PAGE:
With the Liberal Democratic Party returning to power on the platform of aggressive measures to stimulate economic growth, the Japanese yen exchange traded fund has been weakening as currency traders bet on looser monetary policies.
CurrencyShares Japanese Yen Trust (NYSEArca: FXY) is down more than 7% the past three months and about 9% lower year-to-date.
The Japanese yen is trading around 84.84 to the dollar, a 20-month low, after incoming Japanese Prime Minister Shinzo Abe stated he would retract the Bank of Japan’s autonomy if it does not boost its inflation target. [Currency-Hedged Japan ETF Surges to $1 Billion After Election]
“The currency’s drop has been due to the pressure exerted by Shinzo Abe on the BOJ to increase their monetary activism,” Ravi Bharadwaj, a market analyst at Western Union Business Solutions, said in a Bloomberg report. “Increases in quantitative easing or interest rate reducing programs generally weaken a nation’s currency via the carry trade.”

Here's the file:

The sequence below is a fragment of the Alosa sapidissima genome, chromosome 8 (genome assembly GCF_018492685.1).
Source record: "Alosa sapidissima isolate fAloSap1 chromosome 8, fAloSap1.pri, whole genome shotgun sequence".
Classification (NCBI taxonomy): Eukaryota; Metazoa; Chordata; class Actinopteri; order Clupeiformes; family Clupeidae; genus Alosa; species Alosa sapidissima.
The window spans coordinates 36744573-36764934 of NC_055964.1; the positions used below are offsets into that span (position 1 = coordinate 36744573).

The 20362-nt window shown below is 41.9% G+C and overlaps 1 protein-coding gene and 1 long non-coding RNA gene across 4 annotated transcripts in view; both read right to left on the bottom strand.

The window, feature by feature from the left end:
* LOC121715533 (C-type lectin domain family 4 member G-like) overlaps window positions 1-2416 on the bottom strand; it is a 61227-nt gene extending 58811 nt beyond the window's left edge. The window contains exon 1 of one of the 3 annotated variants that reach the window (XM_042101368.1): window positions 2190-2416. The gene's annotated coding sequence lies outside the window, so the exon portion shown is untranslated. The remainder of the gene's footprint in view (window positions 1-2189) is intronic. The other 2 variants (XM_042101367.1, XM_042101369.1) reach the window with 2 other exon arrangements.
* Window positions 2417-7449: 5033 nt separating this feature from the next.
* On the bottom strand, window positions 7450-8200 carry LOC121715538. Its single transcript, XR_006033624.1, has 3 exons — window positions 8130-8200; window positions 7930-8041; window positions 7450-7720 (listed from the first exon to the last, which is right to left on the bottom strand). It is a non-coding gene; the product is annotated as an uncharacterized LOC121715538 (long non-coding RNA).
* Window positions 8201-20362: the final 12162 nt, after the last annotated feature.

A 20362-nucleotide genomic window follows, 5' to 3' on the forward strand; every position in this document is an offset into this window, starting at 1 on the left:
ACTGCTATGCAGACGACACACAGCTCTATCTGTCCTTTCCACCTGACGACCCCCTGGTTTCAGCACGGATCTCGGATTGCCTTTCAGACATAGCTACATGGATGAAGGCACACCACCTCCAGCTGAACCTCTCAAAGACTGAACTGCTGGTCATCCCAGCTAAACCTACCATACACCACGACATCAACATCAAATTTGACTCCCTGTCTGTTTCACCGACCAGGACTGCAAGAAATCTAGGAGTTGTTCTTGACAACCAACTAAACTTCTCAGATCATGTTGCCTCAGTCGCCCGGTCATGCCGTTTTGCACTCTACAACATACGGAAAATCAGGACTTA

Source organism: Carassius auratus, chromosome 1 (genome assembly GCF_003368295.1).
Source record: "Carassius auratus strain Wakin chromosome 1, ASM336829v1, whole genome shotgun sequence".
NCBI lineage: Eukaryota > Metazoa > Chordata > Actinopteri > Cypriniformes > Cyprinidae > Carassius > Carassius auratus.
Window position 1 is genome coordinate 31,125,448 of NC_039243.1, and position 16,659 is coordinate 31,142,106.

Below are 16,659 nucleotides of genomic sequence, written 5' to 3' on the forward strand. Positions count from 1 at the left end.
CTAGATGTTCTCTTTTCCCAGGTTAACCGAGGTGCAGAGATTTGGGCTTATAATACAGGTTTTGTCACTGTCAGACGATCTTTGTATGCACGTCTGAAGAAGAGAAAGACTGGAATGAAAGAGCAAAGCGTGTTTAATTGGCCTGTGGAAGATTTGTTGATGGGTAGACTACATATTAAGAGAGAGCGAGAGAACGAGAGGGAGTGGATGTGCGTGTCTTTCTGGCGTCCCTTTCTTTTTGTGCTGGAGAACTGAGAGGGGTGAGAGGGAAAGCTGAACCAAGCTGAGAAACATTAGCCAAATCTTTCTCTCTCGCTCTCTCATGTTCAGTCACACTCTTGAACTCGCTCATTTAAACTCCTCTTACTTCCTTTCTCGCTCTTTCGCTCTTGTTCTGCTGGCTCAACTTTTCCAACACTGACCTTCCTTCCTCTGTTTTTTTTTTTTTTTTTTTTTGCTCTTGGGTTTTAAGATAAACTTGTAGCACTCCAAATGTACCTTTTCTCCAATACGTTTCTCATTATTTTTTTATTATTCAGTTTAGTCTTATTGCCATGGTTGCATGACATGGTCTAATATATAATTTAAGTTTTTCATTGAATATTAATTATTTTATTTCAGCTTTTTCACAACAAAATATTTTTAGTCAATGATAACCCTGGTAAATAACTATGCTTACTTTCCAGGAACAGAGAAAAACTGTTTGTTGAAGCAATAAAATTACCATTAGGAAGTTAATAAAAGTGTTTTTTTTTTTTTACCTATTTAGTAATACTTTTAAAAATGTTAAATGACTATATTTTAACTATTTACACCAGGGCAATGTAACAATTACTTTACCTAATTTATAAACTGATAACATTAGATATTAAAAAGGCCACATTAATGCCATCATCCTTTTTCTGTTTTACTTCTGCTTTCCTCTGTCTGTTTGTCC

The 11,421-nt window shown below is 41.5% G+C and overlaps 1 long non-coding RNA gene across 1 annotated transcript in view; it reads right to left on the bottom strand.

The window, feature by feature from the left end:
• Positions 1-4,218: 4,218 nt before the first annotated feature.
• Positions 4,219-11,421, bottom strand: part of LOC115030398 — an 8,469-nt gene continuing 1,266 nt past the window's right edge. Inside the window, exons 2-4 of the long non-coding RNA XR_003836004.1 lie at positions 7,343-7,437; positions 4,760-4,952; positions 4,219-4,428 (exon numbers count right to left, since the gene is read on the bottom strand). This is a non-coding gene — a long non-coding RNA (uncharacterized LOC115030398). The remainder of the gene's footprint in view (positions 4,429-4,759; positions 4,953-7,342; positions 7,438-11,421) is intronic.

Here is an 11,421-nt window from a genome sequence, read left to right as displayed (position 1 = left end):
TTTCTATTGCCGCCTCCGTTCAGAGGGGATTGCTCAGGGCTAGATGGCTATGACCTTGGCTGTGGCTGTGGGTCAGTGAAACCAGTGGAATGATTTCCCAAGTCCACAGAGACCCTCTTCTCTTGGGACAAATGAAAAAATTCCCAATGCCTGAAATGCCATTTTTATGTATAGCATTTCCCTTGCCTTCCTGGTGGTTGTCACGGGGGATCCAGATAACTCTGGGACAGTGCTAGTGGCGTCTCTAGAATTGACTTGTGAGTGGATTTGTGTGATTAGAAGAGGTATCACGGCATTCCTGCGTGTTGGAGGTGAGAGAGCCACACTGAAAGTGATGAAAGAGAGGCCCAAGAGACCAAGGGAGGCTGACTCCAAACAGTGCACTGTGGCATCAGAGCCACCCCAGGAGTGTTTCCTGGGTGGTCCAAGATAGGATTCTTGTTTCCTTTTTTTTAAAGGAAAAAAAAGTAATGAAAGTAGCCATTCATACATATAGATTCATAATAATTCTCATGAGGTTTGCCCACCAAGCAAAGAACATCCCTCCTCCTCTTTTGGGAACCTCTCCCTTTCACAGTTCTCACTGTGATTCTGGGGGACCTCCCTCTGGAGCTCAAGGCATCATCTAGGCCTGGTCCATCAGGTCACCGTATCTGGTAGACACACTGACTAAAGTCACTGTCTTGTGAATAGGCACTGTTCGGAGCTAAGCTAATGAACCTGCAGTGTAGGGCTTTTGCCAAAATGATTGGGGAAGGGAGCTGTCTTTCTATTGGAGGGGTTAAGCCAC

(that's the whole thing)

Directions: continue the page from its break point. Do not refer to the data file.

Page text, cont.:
“Abe saying he will rewrite the legislation for the Bank of Japan (8301) if it doesn’t impose its own higher inflation target has definitely been a reason for yen underperformance,” Richard Franulovich, a senior currency strategist at Westpac Banking Corp., said in the article. “We’re finally seeing how exactly he’s going to implement one of his key election platforms, which is a much more dovish BOJ.”
So far this year, the Japanese yen has dropped 12.8%, with a 3.6% dip in the past month alone.
For technical traders, the yen will test resistance at 94.13, the 38 percent Fibonacci retracement of yen’s gains from June 2007 to October 2011, according to Richard Adcock, head of fixed-income technical strategy at UBS.
CurrencyShares Japanese Yen Trust
For more information on the yen, visit our Japanese yen category.
Max Chen contributed to this article.